For most people, nuclear arms and the dreadful threat they represent are issues of the past. They evoke memories of the Cold War era when the discussion dwelt on the concept of Mutually Assured Destruction, in the eventuality of conflict between the two dominant nuclear powers: The United States and the former Soviet Union. Today, more than two decades after the end of the Cold War, the odds of a nuclear conflict seem, to the eye of the common observer, certainly slim or non-existent.
Yet, does one explain that worldwide over 17 thousand nuclear weapons still exist, and over 16 thousand are in the hands of just the U.S. and Russia? How does one explain that nearly 2,000 nuclear weapons are in a state of “high operational alert,” ready to be launched in a matter of minutes once the determination of a “potential threat” is called? What assurances do we have that these weapons are slumbering safely and that there is no real risk of a nuclear detonation – be it accidental or intentional – or of their falling into the wrong hands?
The sole existence of nuclear weapons and their continued development and modernization by those states that possess them represents a threat to humanity in its entirety. The possibility of a nuclear detonation will always be present as long as those weapons exist, even more so given the large number of arsenals plus the scarcity of information available on the conditions required to store them safely.
What does all this mean for Mexico? The first time nuclear weapons were used Mexico immediately grasped the complexities of the new reality: We understood that humanity was faced with armament that had an indescribable capacity for destruction. Ever since that moment, Mexico has firmly advocated for their total elimination and promoted the establishment of the first Nuclear-Weapon-Free Zone in a densely populated area, through the adoption of the Treaty of Tlatelolco. This successful achievement earned Mexico’s most prestigious diplomat, Alfonso Garc?a Robles, to be bestowed with the Nobel Peace Prize. Today, every Latin American and Caribbean country is part of this Nuclear-Weapon-Free Zone, and Tlatelolco set the paradigm that led to the establishment of five additional zones around the globe.
However, the banning of these weapons in our territory is simply not enough to free ourselves form the nuclear threat. We must determine and acknowledge whether we are prepared to face a nuclear explosion taking place beyond our borders. We must assess the immediate and devastating humanitarian impact that such an event would have – including the medium-term impact – on a plethora of aspects ranging from health, the environment and migration on the global economy, to name just a few.
The explosion of a hundred nuclear weapons similar to the ones used in 1945 in Hiroshima – whose power was greatly inferior to today’s arms – would automatically cause millions of deaths plus an enormous radiation cloud with the potential to block around 7 to 10 percent of the earth’s sunlight for at least a decade.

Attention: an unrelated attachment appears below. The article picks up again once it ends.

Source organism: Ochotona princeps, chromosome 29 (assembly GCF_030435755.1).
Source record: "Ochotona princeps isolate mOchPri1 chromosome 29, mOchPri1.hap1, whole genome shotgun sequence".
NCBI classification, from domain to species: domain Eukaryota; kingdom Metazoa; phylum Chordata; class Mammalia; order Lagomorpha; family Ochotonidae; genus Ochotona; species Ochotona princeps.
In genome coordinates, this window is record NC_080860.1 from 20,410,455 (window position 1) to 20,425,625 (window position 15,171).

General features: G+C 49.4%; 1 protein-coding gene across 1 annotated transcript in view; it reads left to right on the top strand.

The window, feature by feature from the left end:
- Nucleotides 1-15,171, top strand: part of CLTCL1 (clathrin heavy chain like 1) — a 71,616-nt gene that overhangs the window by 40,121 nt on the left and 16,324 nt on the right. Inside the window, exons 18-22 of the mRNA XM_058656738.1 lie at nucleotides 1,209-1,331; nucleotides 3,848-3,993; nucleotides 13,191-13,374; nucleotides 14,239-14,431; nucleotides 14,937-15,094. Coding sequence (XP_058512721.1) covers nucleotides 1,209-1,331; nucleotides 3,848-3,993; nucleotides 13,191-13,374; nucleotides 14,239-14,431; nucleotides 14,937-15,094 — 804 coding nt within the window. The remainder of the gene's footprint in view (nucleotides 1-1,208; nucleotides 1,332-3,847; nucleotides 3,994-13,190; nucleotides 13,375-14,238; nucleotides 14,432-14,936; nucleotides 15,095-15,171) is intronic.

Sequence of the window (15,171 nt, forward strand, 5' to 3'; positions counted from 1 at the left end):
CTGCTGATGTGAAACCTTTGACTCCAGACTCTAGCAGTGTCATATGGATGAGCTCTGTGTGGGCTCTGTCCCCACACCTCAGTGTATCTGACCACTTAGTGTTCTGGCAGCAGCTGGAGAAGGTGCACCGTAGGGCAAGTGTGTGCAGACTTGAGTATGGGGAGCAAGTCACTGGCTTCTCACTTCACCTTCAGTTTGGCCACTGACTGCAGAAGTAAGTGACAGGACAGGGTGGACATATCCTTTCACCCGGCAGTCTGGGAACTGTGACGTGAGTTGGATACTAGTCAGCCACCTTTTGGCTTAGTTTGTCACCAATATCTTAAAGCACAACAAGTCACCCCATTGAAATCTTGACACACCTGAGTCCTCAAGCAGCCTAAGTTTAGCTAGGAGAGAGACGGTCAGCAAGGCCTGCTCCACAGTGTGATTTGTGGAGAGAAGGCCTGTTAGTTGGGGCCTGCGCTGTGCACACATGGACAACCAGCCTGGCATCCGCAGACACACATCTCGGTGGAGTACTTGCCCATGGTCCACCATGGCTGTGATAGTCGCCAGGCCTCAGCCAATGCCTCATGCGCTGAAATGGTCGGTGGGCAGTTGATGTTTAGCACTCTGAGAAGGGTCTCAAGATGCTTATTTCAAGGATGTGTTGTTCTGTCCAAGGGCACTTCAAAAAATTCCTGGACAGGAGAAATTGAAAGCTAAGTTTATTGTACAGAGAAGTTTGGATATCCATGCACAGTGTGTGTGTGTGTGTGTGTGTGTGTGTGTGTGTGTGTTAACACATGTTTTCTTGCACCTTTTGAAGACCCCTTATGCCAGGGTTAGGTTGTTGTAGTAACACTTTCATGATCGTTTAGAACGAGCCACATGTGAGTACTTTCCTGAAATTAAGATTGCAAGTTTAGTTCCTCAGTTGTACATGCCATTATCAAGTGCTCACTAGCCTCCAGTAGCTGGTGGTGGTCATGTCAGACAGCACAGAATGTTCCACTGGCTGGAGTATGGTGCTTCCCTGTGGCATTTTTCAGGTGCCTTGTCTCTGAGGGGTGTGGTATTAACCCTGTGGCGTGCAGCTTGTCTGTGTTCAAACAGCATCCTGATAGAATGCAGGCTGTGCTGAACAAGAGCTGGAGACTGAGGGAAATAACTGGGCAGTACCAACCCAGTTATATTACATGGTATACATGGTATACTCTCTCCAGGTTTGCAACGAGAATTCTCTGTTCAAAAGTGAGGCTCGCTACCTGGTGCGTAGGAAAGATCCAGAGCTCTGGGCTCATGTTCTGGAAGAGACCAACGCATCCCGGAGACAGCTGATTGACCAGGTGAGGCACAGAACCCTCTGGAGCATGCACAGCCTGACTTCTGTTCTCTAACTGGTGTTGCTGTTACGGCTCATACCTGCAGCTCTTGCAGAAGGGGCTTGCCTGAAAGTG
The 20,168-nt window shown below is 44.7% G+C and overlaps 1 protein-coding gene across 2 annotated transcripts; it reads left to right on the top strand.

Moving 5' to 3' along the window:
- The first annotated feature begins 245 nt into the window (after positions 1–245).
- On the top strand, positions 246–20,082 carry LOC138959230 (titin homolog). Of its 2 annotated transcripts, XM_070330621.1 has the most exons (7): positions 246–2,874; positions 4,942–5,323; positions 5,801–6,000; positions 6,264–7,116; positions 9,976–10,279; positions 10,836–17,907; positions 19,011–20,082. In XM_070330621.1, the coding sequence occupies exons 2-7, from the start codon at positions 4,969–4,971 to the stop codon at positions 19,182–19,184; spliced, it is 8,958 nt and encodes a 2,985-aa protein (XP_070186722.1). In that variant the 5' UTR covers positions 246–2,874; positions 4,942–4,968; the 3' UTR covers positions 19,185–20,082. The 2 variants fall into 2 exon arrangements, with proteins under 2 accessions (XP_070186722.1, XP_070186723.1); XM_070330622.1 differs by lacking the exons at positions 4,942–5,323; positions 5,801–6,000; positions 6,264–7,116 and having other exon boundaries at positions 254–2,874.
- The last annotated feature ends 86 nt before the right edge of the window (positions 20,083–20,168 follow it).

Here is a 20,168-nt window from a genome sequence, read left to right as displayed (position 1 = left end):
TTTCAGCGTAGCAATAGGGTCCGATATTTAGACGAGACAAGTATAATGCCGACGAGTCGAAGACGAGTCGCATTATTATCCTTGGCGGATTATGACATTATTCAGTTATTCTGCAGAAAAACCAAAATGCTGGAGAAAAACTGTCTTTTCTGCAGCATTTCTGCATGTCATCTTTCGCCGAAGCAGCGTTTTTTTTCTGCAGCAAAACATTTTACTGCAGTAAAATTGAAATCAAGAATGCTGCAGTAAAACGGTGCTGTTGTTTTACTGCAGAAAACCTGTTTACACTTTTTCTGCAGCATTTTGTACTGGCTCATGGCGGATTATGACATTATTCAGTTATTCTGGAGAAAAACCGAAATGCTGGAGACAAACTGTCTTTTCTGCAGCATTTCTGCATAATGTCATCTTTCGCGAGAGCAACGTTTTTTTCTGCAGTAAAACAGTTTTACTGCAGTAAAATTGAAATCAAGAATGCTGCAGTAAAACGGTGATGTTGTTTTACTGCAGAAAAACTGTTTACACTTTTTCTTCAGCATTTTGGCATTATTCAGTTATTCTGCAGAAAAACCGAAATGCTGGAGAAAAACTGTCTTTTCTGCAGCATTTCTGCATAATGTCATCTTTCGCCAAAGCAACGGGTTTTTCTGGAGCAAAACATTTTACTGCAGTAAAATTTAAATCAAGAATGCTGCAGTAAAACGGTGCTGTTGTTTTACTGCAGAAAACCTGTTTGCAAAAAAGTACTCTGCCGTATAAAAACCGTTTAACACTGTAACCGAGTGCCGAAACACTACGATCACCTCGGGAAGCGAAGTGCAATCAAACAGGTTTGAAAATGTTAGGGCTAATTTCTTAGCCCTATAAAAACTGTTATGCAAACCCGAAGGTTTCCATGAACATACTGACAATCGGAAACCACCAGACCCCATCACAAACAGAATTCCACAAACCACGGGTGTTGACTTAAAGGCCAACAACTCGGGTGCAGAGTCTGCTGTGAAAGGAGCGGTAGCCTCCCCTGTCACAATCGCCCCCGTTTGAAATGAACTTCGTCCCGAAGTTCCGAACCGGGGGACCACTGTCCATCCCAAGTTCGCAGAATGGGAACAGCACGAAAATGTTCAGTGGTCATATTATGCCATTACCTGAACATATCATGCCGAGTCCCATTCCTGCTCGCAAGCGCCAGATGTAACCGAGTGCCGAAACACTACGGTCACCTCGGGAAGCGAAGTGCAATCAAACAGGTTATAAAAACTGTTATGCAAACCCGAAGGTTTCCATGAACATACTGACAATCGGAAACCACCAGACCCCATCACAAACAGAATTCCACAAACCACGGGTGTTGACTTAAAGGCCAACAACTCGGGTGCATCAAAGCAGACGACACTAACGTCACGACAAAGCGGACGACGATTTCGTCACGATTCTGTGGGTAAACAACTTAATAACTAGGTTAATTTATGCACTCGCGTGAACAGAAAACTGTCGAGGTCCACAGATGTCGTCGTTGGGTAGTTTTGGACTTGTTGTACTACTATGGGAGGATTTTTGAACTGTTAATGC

This means that the concerns of a nuclear explosion should not only belong to those possessing the arms or those likely to emerge as targets of an attack. But the concerns regarding the consequences of a nuclear explosion and the need to tackle them from a preventive approach should be shared by the entire global community. Given their global scope, the existence of nuclear weapons and the humanitarian impact that a detonation would entail are a collective responsibility. It is indeed, a global, mutual and shared concern.
Espousing this global responsibility and aiming at studying the harm and effects that these weapons can produce, on Feb. 13-14, Mexico will host the Second International Conference on the Humanitarian Impact of Nuclear Weapons, which will take place in Nuevo Vallarta, Nayarit. The conference will build upon the discussions that kicked off in Oslo, Norway, in March 2013.
We are confident that this dialogue will contribute to increase global awareness with respect to the grave danger that these weapons represent in the 21st century.
All United Nations member and observer states are invited, together with experts on public health, humanitarian assistance, environment, civil protection, development and food security, coming from international organizations, academia and civil society.
Lessons learned from the use of nuclear weapons in Hiroshima and Nagasaki, as well as the thousand nuclear tests that have been carried out – the last one conducted in 2013 by the Democratic People’s Republic of Korea – show their capacity to devastate nature and all that has been created by the human race; to severely harm global health and not only the health of those directly affected; to hamper the economic development of nations by destroying vital infrastructure and means of production and communications; to aggravate climate change and environmental damage; and to negatively impact the food chain provision triggering a massive displacement of entire populations.
Thousands of nuclear weapons are set and ready to be used in minutes and the risk of an accident cannot be put aside or ignored. Are we ready to manage such a terrifying challenge? The world’s security depends on it. Our rendez-vous is in Nayarit, Mexico.
Juan Manual Gomez-Robledo is the vice minister for multilateral affairs and human rights at Mexico’s Foreign Affairs Ministry.